CHAPTER XXIX. THE HISTORICAL TRIAD IN THE SCEPTICAL AGE.
The Sceptical Age. David Hume. History of England. Metaphysics. Essay
on Miracles. Robertson. Histories. Gibbon. The Decline and Fall.
THE SCEPTICAL AGE.
History presents itself to the student in two forms: The first is chronicle, or a simple relation of facts and statistics; and the second, philosophical history, in which we use these facts and statistics in the consideration of cause and effect, and endeavor to extract a moral from the actions and events recorded. From pregnant causes the philosophic historian traces, at long distances, the important results; or, conversely, from the present condition of things—the good and evil around him—he runs back, sometimes remotely, to the causes from which they have sprung. Chronicle is very pleasing to read, and the reader may be, to some extent, his own philosopher; but the importance of history as a study is found in its philosophy.
As far down as the eighteenth century, almost everything in history partakes of the nature of chronicle. In that century, in obedience to the law of human progress, there sprang up in England and on the Continent the men who first made chronicle material for philosophy, and used philosophy to teach by example what to imitate and what to shun.
What were the circumstances which led, in the eighteenth century, to the simultaneous appearance of Hume, Gibbon, and Robertson, as the originators of a new school of history? Some of them have been already mentioned in treating of the antiquarian age. We have endeavored to show how the English literati—novelists, essayists, and poets—have been in part unconscious historians. It will also appear that the professed historians themselves have been, in a great measure, the creatures of English history. The fifteenth century was the period when the revival of letters took place, and a great spur was given to mental activity; but the world, like a child, was again learning rudiments, and finding out what it was, and what it possessed at that present time: it received the new classical culture presented to it at the fall of the lower empire, and was content to learn the existing, without endeavoring to create the new, or even to recompose the scattered fragments of the past. The eighteenth century saw a new revival: the world had become a man; great progress was reported in arts, in inventions, and in discoveries; science began to labor at the arduous but important task of classification; new theories of government and laws were propounded; the past was consulted that its experience might be applied; the partisan chronicles needed to be united and compared that truth might be elicited; the philosophic historian was required, and the people were ready to learn, and to criticize, what he produced.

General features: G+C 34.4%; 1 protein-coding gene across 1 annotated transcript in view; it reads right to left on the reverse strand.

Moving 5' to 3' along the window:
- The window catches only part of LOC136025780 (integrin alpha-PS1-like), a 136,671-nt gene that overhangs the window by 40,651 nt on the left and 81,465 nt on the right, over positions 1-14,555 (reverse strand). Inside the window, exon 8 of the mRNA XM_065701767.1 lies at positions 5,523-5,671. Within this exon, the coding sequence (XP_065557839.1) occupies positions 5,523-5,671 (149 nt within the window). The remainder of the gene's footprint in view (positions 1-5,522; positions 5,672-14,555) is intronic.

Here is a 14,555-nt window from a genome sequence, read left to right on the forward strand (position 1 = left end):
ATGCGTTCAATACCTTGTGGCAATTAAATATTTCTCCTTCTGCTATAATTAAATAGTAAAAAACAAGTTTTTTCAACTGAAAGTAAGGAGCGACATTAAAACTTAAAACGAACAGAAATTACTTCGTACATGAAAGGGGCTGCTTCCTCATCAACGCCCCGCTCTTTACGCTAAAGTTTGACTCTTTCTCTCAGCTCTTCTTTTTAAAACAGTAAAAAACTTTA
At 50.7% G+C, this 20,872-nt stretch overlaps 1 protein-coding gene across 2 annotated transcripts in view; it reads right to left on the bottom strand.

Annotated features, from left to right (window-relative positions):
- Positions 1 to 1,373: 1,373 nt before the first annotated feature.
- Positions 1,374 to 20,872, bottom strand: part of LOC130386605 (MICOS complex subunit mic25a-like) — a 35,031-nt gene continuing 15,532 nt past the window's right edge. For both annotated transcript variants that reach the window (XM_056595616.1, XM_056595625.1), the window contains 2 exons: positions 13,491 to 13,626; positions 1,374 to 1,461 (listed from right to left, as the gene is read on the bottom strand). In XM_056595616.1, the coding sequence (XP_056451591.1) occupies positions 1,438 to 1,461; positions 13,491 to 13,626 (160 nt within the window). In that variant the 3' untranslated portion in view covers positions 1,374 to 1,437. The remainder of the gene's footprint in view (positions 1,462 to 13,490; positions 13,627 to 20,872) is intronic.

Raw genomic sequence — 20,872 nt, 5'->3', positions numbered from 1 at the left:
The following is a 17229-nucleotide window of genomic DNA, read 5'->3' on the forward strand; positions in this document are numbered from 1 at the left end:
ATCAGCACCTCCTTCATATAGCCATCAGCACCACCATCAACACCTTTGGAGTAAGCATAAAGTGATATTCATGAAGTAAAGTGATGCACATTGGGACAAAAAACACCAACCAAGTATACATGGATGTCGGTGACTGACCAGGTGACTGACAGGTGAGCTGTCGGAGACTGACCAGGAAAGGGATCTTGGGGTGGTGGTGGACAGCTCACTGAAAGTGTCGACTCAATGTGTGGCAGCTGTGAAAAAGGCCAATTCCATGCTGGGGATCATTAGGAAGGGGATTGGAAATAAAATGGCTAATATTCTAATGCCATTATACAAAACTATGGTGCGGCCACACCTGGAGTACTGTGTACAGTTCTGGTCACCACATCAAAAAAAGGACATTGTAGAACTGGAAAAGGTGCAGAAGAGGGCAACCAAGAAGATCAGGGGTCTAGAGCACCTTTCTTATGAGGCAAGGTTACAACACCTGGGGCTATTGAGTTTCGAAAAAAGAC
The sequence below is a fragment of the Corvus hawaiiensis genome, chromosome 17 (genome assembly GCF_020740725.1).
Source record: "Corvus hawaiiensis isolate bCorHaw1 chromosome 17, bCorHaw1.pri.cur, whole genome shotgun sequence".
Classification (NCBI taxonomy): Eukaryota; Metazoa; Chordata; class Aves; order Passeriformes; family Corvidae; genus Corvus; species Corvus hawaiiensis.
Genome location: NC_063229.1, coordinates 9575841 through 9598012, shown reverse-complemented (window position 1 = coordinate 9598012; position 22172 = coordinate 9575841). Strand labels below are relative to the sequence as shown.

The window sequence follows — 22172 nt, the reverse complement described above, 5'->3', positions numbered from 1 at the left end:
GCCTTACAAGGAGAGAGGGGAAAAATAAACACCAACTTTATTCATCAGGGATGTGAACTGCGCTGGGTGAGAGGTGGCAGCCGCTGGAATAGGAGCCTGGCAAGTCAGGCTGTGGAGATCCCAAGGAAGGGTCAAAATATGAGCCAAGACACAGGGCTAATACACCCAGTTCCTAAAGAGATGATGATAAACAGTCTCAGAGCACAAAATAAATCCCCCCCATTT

I have ventured to call this the Sceptical Age. It had other characteristics: this was one. We use the word sceptical in its etymological sense: it was an age of inquiry, of doubt to be resolved. Voltaire, Montesquieu, Rousseau, D'Alembert, and Diderot had founded a new school of universal inquiry, and from their bold investigations and startling theories sprang the society of the illuminati, and the race of thinkers. They went too far: they stabbed the truth as it lay in the grasp of error. From thinkers they became free-thinkers: from philosophers they became infidels, and some of them atheists. This was the age which produced “the triumvirate of British historians who,” in the words of Montgomery, “exemplified in their very dissimilar styles the triple contrast of simplicity, elegance, and splendor.”
Imbued with this spirit of the time, Hume undertook to write a History of England, which, with all its errors and faults, still ranks among the best efforts of English historians. Like the French philosophers, Hume was an infidel, and his scepticism appears in his writings; but, unlike them—for they were stanch reformers in government as well as infidels in faith—he who was an infidel was also an aristocrat in sentiment, and a consistent Tory his life long. In his history, with all the artifices of a philosopher, he takes the Jacobite side in the civil war.
HUME.—David Hume was born in Edinburgh on the 26th of April (O.S.), 1711. His life was without many vicissitudes of interest, but his efforts to achieve an enduring reputation on the most solid grounds, mark him as a notable example of patient industry, study, and economy. He led a studious, systematic, and consistent life.
Although of good family,—being a descendant of the Earl of Home,—he was in poor circumstances, and after some study of the law, and some unsuccessful literary ventures, he was obliged to seek employment as a means of livelihood. Thus he became tutor or keeper to the young Marquis of Annandale, who was insane. Abandoning this position in disgust, he was appointed secretary to General St. Clair in various embassies,—to Paris, Vienna, and Turin; everywhere hoarding his pay, until he became independent, “though,” he says, “most of my friends were inclined to smile when I said so; in short, I was master of a thousand pounds.”
His earliest work was a Treatise on Human Nature, published in 1738, which met with no success. Nothing discouraged thereat, in 1741 he issued a volume of Essays Moral and Political, the success of which emboldened him to publish, in 1748, his Inquiry Concerning the Human Understanding. These and other works were preparing his pen for its greater task, the material for which he was soon to find.
In 1752 he was appointed librarian to the Faculty of Advocates, not for the emolument, but with the real purpose of having entire control of the books and material in the library; and then he determined to write the History of England.